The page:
Rules seek less fat, more fruit in school meals

Modified US standards earn industry OK

Alex Wong/Getty Images
Michelle Obama greeted students yesterday in Alexandria, Va., where she helped introduce changed US school lunch standards.

WASHINGTON - Hoping to combat the growing epidemic of childhood obesity, the Obama administration yesterday announced its long-awaited changes to government-subsidized school meals, a final round of rules that adds more fruits and green vegetables to breakfasts and lunches and reduces the amount of salt and fat.

The announcement came months after the food industry won a vote in Congress to block the administration from carrying out an earlier proposal that would have reduced starchy foods like potatoes and prohibited schools from counting a small amount of tomato paste on a slice of pizza as a vegetable. Under the latest rules, potatoes are not restricted, and tomato paste can qualify as a vegetable serving.

The rules were announced by Agriculture Secretary Tom Vilsack and Michelle Obama at Parklawn Elementary School in Alexandria, Va.


“As parents, we try to prepare decent meals, limit how much junk food our kids eat, and ensure that they have a reasonable balanced diet,’’ Obama said in a statement. “And when we are putting in all that effort the last thing we want is for our hard work to be undone each day in the school cafeteria.’’

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Some 32 million children participate in school meal programs each day. The new rules are a major component of Obama’s campaign to reduce the number of overweight children through exercise and better nutrition.

The rules are the first changes in 15 years to the $11 billion school lunch program. They will double the amount of fruits and vegetables children are served in school and will require that all grains served are whole grains.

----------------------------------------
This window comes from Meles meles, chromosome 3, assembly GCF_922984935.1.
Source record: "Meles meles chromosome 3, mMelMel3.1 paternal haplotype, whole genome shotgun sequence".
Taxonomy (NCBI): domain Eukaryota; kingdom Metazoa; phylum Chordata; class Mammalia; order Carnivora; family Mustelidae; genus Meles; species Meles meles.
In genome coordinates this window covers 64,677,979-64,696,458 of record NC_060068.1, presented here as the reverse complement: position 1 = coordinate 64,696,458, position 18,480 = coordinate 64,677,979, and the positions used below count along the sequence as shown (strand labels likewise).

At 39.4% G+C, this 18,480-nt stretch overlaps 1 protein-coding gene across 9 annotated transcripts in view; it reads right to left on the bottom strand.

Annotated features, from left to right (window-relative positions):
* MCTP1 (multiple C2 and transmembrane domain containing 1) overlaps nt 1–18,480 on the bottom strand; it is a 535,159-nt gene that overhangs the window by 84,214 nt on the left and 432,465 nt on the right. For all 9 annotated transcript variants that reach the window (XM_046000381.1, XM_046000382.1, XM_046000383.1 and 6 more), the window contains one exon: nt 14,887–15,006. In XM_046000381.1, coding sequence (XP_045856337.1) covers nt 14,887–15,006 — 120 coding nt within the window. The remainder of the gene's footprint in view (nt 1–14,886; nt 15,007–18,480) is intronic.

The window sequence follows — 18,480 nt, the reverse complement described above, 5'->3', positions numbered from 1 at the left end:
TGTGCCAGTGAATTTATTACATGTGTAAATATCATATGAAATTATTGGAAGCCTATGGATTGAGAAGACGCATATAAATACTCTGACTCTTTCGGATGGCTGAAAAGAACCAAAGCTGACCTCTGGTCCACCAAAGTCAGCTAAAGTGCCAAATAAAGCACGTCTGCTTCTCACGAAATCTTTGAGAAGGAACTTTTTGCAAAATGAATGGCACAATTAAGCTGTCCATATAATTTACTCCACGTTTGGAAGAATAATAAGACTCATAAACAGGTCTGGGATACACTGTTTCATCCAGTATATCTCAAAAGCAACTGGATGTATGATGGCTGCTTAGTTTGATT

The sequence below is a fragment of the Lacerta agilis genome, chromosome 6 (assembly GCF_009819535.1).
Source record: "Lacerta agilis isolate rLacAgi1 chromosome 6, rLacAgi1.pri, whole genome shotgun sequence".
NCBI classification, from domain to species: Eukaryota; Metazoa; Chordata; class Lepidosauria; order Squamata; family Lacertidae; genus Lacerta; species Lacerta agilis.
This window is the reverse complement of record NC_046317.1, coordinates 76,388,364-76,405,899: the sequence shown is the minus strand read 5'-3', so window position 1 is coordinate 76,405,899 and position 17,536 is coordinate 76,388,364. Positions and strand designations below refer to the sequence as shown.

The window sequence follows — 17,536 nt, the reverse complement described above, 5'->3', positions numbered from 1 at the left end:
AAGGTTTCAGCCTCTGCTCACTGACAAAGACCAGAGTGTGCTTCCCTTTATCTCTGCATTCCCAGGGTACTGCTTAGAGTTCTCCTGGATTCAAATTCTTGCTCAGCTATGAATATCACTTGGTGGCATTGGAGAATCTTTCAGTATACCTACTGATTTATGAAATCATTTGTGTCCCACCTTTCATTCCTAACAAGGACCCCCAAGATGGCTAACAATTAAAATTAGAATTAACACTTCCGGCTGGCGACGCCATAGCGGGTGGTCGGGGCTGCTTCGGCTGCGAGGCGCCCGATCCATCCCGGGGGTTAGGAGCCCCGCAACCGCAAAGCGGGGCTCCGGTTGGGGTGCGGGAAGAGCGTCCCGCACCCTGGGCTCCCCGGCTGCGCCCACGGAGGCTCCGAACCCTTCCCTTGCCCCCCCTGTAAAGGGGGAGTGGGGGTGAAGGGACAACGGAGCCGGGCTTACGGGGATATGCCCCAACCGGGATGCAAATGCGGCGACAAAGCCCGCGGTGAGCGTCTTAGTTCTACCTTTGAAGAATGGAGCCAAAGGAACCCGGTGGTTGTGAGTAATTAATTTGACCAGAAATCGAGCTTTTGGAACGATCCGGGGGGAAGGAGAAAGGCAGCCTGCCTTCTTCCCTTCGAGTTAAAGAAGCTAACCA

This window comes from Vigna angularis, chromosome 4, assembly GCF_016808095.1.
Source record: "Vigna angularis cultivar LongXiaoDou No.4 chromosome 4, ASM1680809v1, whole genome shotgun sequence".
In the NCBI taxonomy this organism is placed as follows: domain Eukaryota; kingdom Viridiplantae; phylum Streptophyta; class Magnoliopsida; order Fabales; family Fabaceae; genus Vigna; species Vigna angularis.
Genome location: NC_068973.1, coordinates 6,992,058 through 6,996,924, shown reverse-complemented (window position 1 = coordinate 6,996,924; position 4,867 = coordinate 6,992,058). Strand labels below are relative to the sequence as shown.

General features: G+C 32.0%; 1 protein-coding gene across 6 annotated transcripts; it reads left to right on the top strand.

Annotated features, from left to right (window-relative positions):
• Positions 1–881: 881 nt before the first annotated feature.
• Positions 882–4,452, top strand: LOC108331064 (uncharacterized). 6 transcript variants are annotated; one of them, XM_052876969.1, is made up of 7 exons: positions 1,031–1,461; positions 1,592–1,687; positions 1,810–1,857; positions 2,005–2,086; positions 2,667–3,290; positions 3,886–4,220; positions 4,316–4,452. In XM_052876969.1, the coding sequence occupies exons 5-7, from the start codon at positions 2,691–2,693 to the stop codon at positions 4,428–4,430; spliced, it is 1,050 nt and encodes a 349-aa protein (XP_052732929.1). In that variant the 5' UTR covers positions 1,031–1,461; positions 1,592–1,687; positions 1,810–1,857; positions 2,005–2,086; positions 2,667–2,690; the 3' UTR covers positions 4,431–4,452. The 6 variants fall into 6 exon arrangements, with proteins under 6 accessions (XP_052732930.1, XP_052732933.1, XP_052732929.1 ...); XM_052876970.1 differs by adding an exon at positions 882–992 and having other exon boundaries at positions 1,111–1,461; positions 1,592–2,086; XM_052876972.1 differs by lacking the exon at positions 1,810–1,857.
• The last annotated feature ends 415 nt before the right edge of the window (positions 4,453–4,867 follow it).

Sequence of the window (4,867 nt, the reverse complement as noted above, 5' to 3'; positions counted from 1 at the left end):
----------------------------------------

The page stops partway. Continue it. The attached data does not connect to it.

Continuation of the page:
All milk served must be low fat, and for the first time the rules set limits on levels of salt and trans fats. They also set a minimum and maximum calorie intake per day based on student age.

The government estimates that the rules will cost about $3.2 billion more over the next five years, about half the cost of the proposed rules that were blocked last year.


Nutrition specialists praised the new standards.

“We applaud the US Department of Agriculture for issuing final guidance to help schools across the country serve healthier meals to students,’’ said Jessica Donze Black, project director for the Kids’ Safe and Healthful Foods Project, a joint project of the Pew Charitable Trusts and the Robert Wood Johnson Foundation. “The updated nutrition standards for school meals are now in line with the most recent Dietary Guidelines for Americans, the federal government’s evidence-based guidance to promote health, reduce the risk of chronic diseases, and decrease the prevalence of obesity.’’

Representatives of the food industry also applauded the new rules.

“From our perspective, the new rules improve school nutrition but at the same time gives schools the flexibility to serve a variety of foods to meet the standards,’’ said Corey Henry, vice president of communication for the American Frozen Foods Institute. “It’s a balanced approach that meets the goals of everyone involved.’’

Earlier versions of the proposal met with political opposition because they would have cut the amount of potatoes served, a move not popular with lawmakers from potato-growing states. It also would have required schools to put more than a quarter cup of tomato paste on a slice of pizza for it to count as a vegetable serving, an idea that food service companies opposed as unappetizing.


The National Potato Council, a trade group, lobbied against the department’s plan to limit the amount of starchy foods like potatoes. The campaign paid off when a group of farm state senators, led by Senator Susan Collins, a Maine Republican, blocked the rules. Collins said the proposal to limit potatoes was overly restrictive.

The American Frozen Food Institute stated that the previous guidelines were overly restrictive on sodium levels and required excessive amounts of tomato paste to qualify as a vegetable serving. The institute yesterday backed the latest rules, which continue to allow about a quarter-cup of tomato paste on a slice of pizza to count as a vegetable serving.

Still, Margo Wootan, director of nutrition policy at the Center for Science in the Public Interest, a nonprofit research group in Washington, said the rules would provide healthier meals and have a major impact in reducing childhood obesity rates.

“They should be good despite the congressional shenanigans,’’ she said in an e-mail.